Ramadan 2021: online sales of dates in the UAE soar as more families celebrate at home

Consumers in the Emirates are also becoming more knowledgeable about varieties

As Ramadan preparations get under way in the UAE, online sales of dates soared, according to local manufacturers.

Traditionally, Muslims break their daily fast with the sweet fruit and a glass of water.

But the pandemic has had an effect on the way people are celebrating iftars this year, said Yousuf Saleem, managing director of Al Barakah Dates, speaking on Dubai Eye's Business Breakfast programme.

"Ramadan is the pinnacle of the entire season. Most buyers, wholesalers and consumers around the world buy and look forward to consuming dates in the month of Ramadan.

"This year, we've seen online sales have skyrocketed in the last few weeks, even in our own online store which we launched a couple of months ago, just as a trial," he said.

The National
The National

The number of online sales was unexpected, said Mr Saleem, who manages what is now the world's largest privately owned date factory.

"It was a pet project – a couple of months ago we launched it with the whole boom of e-commerce post-Covid. We said let's give it a try, why not?

"It started off slow but in the last couple of weeks, we have seen tremendous things, because of the pricing.

"You get factory pricing – look at it like a factory outlet for fresh products."

His theory for the website's success was that families are choosing to break their fast privately and buying provisions personally.

"At-home iftars are the thing this year, compared to previously when people would go out for iftar buffets or to friends' houses," he said.

The UAE has introduced strict regulations around the holy month this year. While residents can still attend mosques for prayers, Ramadan tents are banned, as is the distribution of fresh or cooked food from mosques, restaurants or residences.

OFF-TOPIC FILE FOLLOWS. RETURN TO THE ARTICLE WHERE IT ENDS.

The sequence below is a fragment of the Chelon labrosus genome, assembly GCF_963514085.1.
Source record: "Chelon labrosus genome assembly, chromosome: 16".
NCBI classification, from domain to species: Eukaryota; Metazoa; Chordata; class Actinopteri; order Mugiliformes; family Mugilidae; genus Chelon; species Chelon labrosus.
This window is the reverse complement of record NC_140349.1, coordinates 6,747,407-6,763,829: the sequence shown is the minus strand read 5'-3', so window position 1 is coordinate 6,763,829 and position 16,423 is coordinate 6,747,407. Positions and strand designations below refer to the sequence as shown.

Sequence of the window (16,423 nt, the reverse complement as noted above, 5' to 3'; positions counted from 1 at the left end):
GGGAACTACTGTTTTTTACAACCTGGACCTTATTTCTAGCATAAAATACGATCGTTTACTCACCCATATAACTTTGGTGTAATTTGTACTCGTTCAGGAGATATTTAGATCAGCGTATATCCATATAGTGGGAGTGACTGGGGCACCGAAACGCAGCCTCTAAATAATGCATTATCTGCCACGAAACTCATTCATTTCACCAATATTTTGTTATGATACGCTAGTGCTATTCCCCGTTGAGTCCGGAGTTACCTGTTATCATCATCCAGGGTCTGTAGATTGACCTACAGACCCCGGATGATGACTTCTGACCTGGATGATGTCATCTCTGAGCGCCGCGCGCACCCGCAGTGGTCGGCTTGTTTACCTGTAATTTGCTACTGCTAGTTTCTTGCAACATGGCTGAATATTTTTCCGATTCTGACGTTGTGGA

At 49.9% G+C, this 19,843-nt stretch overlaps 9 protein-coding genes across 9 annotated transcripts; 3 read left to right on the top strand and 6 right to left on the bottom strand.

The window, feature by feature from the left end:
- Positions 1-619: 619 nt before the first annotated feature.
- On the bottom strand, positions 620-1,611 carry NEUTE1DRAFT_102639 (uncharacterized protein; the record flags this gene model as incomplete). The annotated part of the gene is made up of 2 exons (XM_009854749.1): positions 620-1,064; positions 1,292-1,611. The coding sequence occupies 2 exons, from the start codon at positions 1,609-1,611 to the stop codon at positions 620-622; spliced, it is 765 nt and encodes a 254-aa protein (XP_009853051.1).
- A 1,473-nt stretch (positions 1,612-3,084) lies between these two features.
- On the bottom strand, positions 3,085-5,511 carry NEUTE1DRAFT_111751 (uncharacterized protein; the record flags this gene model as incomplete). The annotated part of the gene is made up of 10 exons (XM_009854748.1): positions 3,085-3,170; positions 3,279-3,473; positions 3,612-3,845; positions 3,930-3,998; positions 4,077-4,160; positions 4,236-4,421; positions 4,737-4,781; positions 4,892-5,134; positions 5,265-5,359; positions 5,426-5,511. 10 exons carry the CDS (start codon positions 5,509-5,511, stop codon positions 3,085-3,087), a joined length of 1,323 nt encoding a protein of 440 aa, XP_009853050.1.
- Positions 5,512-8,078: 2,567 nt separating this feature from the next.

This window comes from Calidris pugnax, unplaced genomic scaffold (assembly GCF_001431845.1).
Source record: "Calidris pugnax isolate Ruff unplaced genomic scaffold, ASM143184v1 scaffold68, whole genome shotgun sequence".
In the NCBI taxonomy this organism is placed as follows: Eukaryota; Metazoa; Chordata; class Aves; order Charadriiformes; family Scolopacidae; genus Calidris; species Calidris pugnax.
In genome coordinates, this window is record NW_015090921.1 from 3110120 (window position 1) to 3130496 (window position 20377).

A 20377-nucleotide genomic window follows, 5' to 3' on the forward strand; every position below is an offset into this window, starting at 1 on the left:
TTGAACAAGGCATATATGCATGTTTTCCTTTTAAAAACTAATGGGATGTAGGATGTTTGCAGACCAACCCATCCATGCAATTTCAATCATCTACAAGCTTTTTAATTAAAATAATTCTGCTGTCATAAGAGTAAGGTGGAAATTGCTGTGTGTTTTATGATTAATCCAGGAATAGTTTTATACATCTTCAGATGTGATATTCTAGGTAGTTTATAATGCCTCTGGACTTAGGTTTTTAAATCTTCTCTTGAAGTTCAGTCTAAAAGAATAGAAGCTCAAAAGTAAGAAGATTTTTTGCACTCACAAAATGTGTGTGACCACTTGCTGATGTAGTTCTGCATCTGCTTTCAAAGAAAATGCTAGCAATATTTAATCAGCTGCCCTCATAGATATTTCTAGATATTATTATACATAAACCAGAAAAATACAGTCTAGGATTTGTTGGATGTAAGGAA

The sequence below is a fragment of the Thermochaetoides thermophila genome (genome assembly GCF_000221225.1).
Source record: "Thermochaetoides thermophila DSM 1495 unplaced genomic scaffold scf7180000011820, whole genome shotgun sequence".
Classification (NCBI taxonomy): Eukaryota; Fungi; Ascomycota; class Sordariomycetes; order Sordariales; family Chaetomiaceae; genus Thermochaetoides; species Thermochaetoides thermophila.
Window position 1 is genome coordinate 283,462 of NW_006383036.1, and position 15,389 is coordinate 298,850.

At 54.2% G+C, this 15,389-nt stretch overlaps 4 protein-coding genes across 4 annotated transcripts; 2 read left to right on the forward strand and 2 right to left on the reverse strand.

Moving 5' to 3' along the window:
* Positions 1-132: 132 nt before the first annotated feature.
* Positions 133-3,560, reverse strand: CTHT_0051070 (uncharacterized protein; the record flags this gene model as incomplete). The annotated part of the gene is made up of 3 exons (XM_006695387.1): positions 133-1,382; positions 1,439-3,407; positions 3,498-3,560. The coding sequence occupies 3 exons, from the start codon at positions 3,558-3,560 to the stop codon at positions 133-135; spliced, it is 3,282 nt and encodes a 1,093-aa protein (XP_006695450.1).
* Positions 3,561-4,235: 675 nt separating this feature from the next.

Iftars can still be celebrated in restaurants, but only seven diners are allowed to sit at each table in Dubai, and only four in Abu Dhabi.

Sheikh Zayed Grand Mosque after Ramadan in 2018. There will be no iftar tents this year under precautions to prevent the spread of Covid-19. Victor Besa / The National 
Sheikh Zayed Grand Mosque after Ramadan in 2018. There will be no iftar tents this year to help prevent the spread of Covid-19. Victor Besa / The National

A booming date market

Trends in the types of dates purchased are changing as well, said Mr Saleem, who processes and packages huge quantities of local and imported dates for export.

"The common consumer base is now more educated and more picky in what type of dates they wish to purchase," he said.

"They know which varieties grow in the UAE or in Saudi Arabia.

"I don't believe it's going to stop here once Ramadan is over – it's going to continue because the consumption of dates has generally increased in the last couple of years.

"Now with people consuming them more within their houses and personally getting involved in the purchase of dates, this is expected to continue through the year."

The management of Al Barakah Dates recently announced it was planning to double the capacity of its manufacturing unit in Dubai Industrial City.

The facility will be capable of processing more than 100,000 tonnes of dates and date products annually – the equivalent to almost half of the UAE’s entire domestic harvest, although many of the dates they handle come from abroad.

Vendors in the date market in Mina Zayed in Abu Dhabi have also seen a bumper few days in the run-up to Ramadan.

Shop worker Mohammed Al Hali from Al Bhahja Fruits and Vegetables told The National he had sold 600 boxes of dates this week and expects to sell about 2,000 by the end of Ramadan. Normally he sells only 150 boxes a month.

Dates in his market shop cost Dh10 ($2.70) a kilogram.

Updated: April 14, 2021 02:48 PM


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